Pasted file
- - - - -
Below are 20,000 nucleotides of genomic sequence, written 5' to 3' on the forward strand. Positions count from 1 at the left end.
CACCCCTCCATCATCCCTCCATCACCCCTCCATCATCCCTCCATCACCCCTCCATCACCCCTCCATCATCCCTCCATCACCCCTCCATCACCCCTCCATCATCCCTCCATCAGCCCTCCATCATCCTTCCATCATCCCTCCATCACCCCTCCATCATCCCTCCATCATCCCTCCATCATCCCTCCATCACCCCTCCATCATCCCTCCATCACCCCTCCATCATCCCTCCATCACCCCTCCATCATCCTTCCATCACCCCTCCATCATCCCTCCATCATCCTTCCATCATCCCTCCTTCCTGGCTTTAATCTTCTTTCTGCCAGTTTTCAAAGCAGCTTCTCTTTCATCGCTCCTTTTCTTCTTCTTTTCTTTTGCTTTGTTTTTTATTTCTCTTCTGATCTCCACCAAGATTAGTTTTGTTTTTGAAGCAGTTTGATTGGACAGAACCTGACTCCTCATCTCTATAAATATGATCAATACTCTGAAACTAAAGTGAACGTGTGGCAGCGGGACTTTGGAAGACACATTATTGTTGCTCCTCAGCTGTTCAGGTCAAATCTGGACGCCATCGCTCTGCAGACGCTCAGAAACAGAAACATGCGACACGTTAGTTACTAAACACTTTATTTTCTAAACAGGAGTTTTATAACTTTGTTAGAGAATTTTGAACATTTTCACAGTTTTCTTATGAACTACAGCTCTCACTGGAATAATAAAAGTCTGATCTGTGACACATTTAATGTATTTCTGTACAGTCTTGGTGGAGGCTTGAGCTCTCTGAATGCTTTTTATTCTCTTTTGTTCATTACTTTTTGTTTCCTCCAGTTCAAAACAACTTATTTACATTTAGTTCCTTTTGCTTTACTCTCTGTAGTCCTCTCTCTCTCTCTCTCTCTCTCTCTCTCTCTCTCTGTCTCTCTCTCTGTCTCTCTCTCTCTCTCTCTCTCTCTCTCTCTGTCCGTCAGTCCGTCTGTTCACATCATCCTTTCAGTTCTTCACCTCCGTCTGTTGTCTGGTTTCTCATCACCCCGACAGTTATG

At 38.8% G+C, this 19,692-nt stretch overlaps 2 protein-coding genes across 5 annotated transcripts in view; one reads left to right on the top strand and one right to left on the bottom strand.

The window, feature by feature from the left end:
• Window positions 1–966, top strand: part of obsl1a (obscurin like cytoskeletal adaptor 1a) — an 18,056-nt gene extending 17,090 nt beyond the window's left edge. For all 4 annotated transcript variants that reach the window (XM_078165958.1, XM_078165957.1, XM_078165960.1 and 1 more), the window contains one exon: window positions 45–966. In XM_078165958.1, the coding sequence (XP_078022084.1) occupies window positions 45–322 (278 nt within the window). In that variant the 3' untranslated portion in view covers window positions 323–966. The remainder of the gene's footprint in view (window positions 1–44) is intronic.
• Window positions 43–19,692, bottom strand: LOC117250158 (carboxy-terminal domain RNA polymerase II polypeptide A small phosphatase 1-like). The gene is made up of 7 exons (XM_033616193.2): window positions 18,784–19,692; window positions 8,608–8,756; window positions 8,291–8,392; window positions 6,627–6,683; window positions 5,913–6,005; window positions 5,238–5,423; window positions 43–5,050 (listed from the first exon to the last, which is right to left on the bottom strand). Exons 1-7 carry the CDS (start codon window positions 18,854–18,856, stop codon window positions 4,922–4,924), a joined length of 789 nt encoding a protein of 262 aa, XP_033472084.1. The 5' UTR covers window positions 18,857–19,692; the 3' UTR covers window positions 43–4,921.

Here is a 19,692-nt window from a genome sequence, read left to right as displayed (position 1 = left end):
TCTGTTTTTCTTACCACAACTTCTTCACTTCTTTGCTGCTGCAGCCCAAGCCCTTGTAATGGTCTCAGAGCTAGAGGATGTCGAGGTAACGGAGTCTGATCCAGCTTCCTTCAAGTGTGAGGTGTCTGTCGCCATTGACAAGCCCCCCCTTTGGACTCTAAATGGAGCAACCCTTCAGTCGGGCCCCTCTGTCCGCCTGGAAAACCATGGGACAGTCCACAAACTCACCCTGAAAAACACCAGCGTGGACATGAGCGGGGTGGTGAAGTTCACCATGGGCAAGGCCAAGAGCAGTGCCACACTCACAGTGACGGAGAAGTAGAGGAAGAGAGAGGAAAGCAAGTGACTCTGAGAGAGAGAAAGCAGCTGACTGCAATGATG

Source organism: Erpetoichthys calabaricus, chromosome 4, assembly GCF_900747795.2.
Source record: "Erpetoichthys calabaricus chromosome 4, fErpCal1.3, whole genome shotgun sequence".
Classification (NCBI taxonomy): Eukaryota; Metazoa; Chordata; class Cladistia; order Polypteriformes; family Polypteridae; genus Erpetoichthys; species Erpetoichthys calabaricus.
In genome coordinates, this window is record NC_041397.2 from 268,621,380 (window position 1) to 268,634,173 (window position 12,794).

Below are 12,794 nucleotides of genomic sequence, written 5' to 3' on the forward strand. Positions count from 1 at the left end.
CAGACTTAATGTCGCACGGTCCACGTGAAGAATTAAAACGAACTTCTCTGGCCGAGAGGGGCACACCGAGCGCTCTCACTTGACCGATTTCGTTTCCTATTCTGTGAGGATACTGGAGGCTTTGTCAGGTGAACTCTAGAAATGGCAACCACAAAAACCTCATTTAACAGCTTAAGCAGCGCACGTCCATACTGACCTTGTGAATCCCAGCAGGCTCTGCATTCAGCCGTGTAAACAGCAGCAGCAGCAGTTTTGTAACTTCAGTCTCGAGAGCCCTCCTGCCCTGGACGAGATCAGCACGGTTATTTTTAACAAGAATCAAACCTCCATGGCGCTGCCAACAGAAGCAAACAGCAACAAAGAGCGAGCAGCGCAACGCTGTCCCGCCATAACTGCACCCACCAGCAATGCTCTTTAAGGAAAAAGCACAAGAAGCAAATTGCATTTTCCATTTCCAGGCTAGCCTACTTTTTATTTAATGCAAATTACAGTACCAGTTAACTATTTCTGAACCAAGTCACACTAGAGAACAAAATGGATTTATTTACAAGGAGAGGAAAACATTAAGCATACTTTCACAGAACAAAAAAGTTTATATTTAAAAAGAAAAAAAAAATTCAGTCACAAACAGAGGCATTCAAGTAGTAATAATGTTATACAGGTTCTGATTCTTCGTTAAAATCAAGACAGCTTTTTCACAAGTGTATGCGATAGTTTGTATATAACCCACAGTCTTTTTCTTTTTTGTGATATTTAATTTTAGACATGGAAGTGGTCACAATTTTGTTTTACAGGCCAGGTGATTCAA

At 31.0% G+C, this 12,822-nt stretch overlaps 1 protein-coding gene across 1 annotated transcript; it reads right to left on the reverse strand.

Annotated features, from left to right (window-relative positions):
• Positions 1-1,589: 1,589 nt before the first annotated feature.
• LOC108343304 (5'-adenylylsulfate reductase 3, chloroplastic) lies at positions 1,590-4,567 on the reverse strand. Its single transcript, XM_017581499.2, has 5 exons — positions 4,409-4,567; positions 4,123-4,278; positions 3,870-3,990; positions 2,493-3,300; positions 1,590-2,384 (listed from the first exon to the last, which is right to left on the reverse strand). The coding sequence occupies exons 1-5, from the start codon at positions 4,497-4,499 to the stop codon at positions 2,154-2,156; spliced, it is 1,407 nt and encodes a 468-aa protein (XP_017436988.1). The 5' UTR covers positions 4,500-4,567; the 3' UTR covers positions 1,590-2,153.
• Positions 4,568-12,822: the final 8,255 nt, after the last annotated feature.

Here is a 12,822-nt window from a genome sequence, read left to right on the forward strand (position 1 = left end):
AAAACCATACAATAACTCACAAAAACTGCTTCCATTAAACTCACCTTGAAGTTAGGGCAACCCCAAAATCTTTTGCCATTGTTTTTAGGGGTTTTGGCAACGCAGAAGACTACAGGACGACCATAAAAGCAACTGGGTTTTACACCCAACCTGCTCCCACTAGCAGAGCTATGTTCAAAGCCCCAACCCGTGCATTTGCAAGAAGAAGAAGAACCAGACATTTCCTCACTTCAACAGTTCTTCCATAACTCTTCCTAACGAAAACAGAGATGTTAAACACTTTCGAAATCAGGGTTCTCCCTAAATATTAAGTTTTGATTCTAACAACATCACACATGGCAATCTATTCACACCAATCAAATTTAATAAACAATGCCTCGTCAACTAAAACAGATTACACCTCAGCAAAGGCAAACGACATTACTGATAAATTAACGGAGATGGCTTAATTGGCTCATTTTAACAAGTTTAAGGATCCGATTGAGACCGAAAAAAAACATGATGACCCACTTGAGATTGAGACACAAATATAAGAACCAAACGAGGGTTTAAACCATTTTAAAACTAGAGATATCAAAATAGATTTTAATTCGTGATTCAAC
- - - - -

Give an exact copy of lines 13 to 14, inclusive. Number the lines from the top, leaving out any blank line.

Below are 12,794 nucleotides of genomic sequence, written 5' to 3' on the forward strand. Positions count from 1 at the left end.
CAGACTTAATGTCGCACGGTCCACGTGAAGAATTAAAACGAACTTCTCTGGCCGAGAGGGGCACACCGAGCGCTCTCACTTGACCGATTTCGTTTCCTATTCTGTGAGGATACTGGAGGCTTTGTCAGGTGAACTCTAGAAATGGCAACCACAAAAACCTCATTTAACAGCTTAAGCAGCGCACGTCCATACTGACCTTGTGAATCCCAGCAGGCTCTGCATTCAGCCGTGTAAACAGCAGCAGCAGCAGTTTTGTAACTTCAGTCTCGAGAGCCCTCCTGCCCTGGACGAGATCAGCACGGTTATTTTTAACAAGAATCAAACCTCCATGGCGCTGCCAACAGAAGCAAACAGCAACAAAGAGCGAGCAGCGCAACGCTGTCCCGCCATAACTGCACCCACCAGCAATGCTCTTTAAGGAAAAAGCACAAGAAGCAAATTGCATTTTCCATTTCCAGGCTAGCCTACTTTTTATTTAATGCAAATTACAGTACCAGTTAACTATTTCTGAACCAAGTCACACTAGAGAACAAAATGGATTTATTTACAAGGAGAGGAAAACATTAAGCATACTTTCACAGAACAAAAAAGTTTATATTTAAAAAGAAAAAAAAAATTCAGTCACAAACAGAGGCATTCAAGTAGTAATAATGTTATACAGGTTCTGATTCTTCGTTAAAATCAAGACAGCTTTTTCACAAGTGTATGCGATAGTTTGTATATAACCCACAGTCTTTTTCTTTTTTGTGATATTTAATTTTAGACATGGAAGTGGTCACAATTTTGTTTTACAGGCCAGGTGATTCAA